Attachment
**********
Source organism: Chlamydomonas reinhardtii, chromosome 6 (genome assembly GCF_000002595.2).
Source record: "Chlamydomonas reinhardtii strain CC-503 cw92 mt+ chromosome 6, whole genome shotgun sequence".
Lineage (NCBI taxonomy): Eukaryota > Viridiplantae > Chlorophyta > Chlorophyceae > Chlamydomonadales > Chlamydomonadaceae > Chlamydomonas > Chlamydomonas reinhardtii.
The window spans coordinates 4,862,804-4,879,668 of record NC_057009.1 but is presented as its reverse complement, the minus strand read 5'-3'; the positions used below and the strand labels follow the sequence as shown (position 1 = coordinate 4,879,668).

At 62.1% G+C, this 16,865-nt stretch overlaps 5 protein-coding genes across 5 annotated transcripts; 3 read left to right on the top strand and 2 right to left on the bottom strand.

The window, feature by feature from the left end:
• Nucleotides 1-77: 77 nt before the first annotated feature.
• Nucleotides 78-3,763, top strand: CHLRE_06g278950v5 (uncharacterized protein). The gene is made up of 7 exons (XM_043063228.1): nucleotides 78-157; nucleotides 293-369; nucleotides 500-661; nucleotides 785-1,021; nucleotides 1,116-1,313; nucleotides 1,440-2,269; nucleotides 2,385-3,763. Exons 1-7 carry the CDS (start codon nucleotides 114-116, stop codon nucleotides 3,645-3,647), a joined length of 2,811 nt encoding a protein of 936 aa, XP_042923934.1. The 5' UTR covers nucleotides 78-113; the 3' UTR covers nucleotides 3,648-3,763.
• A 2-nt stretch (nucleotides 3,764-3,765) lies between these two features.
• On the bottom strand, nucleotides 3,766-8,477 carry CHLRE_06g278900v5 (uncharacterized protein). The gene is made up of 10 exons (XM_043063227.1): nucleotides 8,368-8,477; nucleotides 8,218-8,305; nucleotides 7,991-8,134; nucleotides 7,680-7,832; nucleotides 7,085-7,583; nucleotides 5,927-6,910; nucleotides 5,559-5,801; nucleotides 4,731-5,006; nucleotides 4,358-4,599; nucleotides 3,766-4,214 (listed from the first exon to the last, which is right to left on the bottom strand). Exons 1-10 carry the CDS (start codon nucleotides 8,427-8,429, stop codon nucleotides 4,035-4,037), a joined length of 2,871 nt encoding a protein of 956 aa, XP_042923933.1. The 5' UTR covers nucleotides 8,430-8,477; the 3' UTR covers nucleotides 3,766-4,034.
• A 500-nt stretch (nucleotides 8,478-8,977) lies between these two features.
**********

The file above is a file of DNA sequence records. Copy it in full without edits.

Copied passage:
Source organism: Chlamydomonas reinhardtii, chromosome 6 (genome assembly GCF_000002595.2).
Source record: "Chlamydomonas reinhardtii strain CC-503 cw92 mt+ chromosome 6, whole genome shotgun sequence".
Lineage (NCBI taxonomy): Eukaryota > Viridiplantae > Chlorophyta > Chlorophyceae > Chlamydomonadales > Chlamydomonadaceae > Chlamydomonas > Chlamydomonas reinhardtii.
The window spans coordinates 4,862,804-4,879,668 of record NC_057009.1 but is presented as its reverse complement, the minus strand read 5'-3'; the positions used below and the strand labels follow the sequence as shown (position 1 = coordinate 4,879,668).

At 62.1% G+C, this 16,865-nt stretch overlaps 5 protein-coding genes across 5 annotated transcripts; 3 read left to right on the top strand and 2 right to left on the bottom strand.

The window, feature by feature from the left end:
• Nucleotides 1-77: 77 nt before the first annotated feature.
• Nucleotides 78-3,763, top strand: CHLRE_06g278950v5 (uncharacterized protein). The gene is made up of 7 exons (XM_043063228.1): nucleotides 78-157; nucleotides 293-369; nucleotides 500-661; nucleotides 785-1,021; nucleotides 1,116-1,313; nucleotides 1,440-2,269; nucleotides 2,385-3,763. Exons 1-7 carry the CDS (start codon nucleotides 114-116, stop codon nucleotides 3,645-3,647), a joined length of 2,811 nt encoding a protein of 936 aa, XP_042923934.1. The 5' UTR covers nucleotides 78-113; the 3' UTR covers nucleotides 3,648-3,763.
• A 2-nt stretch (nucleotides 3,764-3,765) lies between these two features.
• On the bottom strand, nucleotides 3,766-8,477 carry CHLRE_06g278900v5 (uncharacterized protein). The gene is made up of 10 exons (XM_043063227.1): nucleotides 8,368-8,477; nucleotides 8,218-8,305; nucleotides 7,991-8,134; nucleotides 7,680-7,832; nucleotides 7,085-7,583; nucleotides 5,927-6,910; nucleotides 5,559-5,801; nucleotides 4,731-5,006; nucleotides 4,358-4,599; nucleotides 3,766-4,214 (listed from the first exon to the last, which is right to left on the bottom strand). Exons 1-10 carry the CDS (start codon nucleotides 8,427-8,429, stop codon nucleotides 4,035-4,037), a joined length of 2,871 nt encoding a protein of 956 aa, XP_042923933.1. The 5' UTR covers nucleotides 8,430-8,477; the 3' UTR covers nucleotides 3,766-4,034.
• A 500-nt stretch (nucleotides 8,478-8,977) lies between these two features.